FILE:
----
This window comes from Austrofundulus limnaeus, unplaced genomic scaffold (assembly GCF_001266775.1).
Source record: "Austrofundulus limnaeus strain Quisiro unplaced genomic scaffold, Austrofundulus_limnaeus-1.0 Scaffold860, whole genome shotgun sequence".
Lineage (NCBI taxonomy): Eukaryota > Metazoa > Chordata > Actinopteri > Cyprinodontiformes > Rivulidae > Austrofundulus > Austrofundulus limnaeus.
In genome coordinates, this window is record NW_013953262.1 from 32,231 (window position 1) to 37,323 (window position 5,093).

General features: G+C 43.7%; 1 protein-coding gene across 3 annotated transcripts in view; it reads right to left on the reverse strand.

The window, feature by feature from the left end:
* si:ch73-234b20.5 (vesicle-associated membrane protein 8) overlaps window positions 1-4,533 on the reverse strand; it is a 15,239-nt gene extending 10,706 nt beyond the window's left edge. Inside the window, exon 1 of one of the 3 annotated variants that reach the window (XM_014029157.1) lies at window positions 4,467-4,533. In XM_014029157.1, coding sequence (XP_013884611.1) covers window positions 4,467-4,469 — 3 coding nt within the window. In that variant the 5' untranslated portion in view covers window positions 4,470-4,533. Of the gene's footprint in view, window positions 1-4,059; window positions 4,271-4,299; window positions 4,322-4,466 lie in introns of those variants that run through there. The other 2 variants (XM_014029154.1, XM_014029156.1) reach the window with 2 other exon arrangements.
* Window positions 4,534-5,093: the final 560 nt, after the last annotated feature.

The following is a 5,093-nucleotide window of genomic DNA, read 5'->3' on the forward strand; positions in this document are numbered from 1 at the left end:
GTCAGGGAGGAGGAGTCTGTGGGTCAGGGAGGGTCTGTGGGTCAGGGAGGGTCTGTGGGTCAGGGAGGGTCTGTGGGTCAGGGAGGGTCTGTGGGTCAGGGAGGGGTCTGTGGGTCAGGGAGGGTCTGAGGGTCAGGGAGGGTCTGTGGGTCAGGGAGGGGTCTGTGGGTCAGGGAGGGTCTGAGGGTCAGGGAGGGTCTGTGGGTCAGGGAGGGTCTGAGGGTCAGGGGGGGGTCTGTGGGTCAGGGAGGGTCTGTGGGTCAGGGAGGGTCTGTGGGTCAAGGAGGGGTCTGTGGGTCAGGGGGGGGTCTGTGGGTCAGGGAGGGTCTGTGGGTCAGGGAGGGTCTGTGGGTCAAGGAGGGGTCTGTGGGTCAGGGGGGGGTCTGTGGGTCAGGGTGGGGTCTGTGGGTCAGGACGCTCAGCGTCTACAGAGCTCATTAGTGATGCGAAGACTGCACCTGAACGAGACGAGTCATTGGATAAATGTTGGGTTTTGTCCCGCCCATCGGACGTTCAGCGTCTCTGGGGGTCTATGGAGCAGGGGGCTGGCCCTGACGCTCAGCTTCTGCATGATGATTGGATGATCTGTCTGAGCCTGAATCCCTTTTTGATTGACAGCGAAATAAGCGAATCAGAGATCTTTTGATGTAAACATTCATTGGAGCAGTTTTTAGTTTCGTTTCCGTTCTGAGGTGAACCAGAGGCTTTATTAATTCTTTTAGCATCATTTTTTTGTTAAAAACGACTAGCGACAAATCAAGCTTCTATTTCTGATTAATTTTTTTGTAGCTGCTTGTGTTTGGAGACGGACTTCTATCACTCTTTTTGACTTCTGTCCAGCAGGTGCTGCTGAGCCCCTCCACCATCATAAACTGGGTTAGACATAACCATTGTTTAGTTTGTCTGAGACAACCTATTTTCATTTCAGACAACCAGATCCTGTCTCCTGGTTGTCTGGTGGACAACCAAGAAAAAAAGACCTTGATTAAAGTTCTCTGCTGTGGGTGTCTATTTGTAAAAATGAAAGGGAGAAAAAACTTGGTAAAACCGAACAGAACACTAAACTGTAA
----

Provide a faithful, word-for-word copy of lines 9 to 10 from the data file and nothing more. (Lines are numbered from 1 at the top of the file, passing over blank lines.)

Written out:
The following is a 5,093-nucleotide window of genomic DNA, read 5'->3' on the forward strand; positions in this document are numbered from 1 at the left end:
GTCAGGGAGGAGGAGTCTGTGGGTCAGGGAGGGTCTGTGGGTCAGGGAGGGTCTGTGGGTCAGGGAGGGTCTGTGGGTCAGGGAGGGTCTGTGGGTCAGGGAGGGGTCTGTGGGTCAGGGAGGGTCTGAGGGTCAGGGAGGGTCTGTGGGTCAGGGAGGGGTCTGTGGGTCAGGGAGGGTCTGAGGGTCAGGGAGGGTCTGTGGGTCAGGGAGGGTCTGAGGGTCAGGGGGGGGTCTGTGGGTCAGGGAGGGTCTGTGGGTCAGGGAGGGTCTGTGGGTCAAGGAGGGGTCTGTGGGTCAGGGGGGGGTCTGTGGGTCAGGGAGGGTCTGTGGGTCAGGGAGGGTCTGTGGGTCAAGGAGGGGTCTGTGGGTCAGGGGGGGGTCTGTGGGTCAGGGTGGGGTCTGTGGGTCAGGACGCTCAGCGTCTACAGAGCTCATTAGTGATGCGAAGACTGCACCTGAACGAGACGAGTCATTGGATAAATGTTGGGTTTTGTCCCGCCCATCGGACGTTCAGCGTCTCTGGGGGTCTATGGAGCAGGGGGCTGGCCCTGACGCTCAGCTTCTGCATGATGATTGGATGATCTGTCTGAGCCTGAATCCCTTTTTGATTGACAGCGAAATAAGCGAATCAGAGATCTTTTGATGTAAACATTCATTGGAGCAGTTTTTAGTTTCGTTTCCGTTCTGAGGTGAACCAGAGGCTTTATTAATTCTTTTAGCATCATTTTTTTGTTAAAAACGACTAGCGACAAATCAAGCTTCTATTTCTGATTAATTTTTTTGTAGCTGCTTGTGTTTGGAGACGGACTTCTATCACTCTTTTTGACTTCTGTCCAGCAGGTGCTGCTGAGCCCCTCCACCATCATAAACTGGGTTAGACATAACCATTGTTTAGTTTGTCTGAGACAACCTATTTTCATTTCAGACAACCAGATCCTGTCTCCTGGTTGTCTGGTGGACAACCAAGAAAAAAAGACCTTGATTAAAGTTCTCTGCTGTGGGTGTCTATTTGTAAAAATGAAAGGGAGAAAAAACTTGGTAAAACCGAACAGAACACTAAACTGTAA